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Louisiana Lawmakers Consider Bill That Could Nullify Lawsuits Against Oil And Gas Companies

Michael Isaac Stein
The Lens

A bill working its way through the Louisiana legislature would hand more control of coastal issues to the state, and potentially nullify a handful of lawsuits against oil and gas companies.

Senate Bill 359 amends the Coastal Zone Management Act. It is sponsored by a handful of Republican legislators.

Director of the Tulane University Institute on Water Resources Law and Policy Mark Davis said the intention of the bill is to cancel lawsuits filed by seven parishes against hundreds of oil and gas companies.

“Clearly this legislation is aimed squarely at making these lawsuits harder to bring,” Davis said.

Much of Louisiana’s land loss has been caused by oil and gas activity. Canals carved through the wetlands have eroded over time and turned to open water. The parishes want the companies to pay for that damage.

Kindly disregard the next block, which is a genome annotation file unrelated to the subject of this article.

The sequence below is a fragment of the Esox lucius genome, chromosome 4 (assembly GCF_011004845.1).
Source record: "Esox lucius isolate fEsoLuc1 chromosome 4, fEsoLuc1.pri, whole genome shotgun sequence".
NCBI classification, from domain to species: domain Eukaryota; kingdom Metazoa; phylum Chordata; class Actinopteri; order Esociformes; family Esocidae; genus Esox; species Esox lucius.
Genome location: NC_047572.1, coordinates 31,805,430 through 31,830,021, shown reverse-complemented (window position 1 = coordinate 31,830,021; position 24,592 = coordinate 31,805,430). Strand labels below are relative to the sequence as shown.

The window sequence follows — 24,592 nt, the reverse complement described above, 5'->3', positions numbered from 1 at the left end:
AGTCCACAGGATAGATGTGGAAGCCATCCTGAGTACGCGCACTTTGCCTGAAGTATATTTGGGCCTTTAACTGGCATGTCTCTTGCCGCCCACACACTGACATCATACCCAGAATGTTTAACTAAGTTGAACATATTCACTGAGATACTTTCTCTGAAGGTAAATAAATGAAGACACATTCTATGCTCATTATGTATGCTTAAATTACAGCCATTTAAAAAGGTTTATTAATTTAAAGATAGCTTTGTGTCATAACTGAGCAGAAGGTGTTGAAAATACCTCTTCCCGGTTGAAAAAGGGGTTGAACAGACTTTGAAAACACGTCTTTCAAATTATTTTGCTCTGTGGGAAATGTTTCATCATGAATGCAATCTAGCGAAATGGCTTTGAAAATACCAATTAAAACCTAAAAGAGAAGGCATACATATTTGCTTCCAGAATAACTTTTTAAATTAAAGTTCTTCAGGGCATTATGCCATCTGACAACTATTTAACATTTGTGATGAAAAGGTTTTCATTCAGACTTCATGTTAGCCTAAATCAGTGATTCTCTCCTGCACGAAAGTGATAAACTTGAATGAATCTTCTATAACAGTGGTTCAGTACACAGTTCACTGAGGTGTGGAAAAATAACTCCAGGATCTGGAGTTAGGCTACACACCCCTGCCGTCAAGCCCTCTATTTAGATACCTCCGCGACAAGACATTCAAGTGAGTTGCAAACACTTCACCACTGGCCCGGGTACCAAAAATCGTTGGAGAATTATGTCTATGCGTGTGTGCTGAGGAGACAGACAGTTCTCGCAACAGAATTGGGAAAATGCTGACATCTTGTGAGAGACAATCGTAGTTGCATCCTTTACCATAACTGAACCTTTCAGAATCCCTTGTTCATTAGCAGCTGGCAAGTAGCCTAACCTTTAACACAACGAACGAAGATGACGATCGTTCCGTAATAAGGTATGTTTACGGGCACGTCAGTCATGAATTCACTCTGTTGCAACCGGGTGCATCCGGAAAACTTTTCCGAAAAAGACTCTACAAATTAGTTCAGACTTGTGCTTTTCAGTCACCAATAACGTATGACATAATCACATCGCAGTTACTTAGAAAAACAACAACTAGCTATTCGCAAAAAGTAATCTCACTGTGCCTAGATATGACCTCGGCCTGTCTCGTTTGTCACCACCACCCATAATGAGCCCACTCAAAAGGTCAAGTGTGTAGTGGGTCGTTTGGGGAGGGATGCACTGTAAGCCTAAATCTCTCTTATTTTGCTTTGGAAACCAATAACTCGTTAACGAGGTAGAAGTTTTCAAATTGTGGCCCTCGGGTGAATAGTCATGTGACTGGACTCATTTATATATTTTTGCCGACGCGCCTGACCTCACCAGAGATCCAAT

One of those suits was settled last year. Freeport McMoRan is paying $100 million to 12 parishes in which it has operated. The other suits continue to wind their way through the courts.

Grow Louisiana, an industry group, issued a statement saying it supports the bill:

“This bill will help oil and gas businesses in Louisiana recover from the COVID-19 pandemic, instead of forcing them to spend resources on senseless lawsuits that have yet to provide a dollar for our coast or economy in more than seven years.”

Davis said the changes would strip parishes of local control.

“Fundamentally I think the question is, are we well-served by taking more authority away from local governments at a time when we’re asking them to do more?” he said.

Local parishes are largely responsible for executing restoration projects to bolster the Coastal Master Plan, he added.

The bill heads next to the Senate floor again after being considered by the senate finance committee.

Support for the Coastal Desk comes from the Greater New Orleans Foundation and the Walton Family Foundation. 

Tegan has reported on the coast for WWNO since 2015. In this role she has covered a wide range of issues and subjects related to coastal land loss, coastal restoration, and the culture and economy of Louisiana’s coastal zone, with a focus on solutions and the human dimensions of climate change. Her reporting has been aired nationally on Planet Money, Reveal, All Things Considered, Morning Edition, Marketplace, BBC, CBC and other outlets. She’s a recipient of the Pulitzer Connected Coastlines grant, CUNY Resilience Fellowship, Metcalf Fellowship, and countless national and regional awards.

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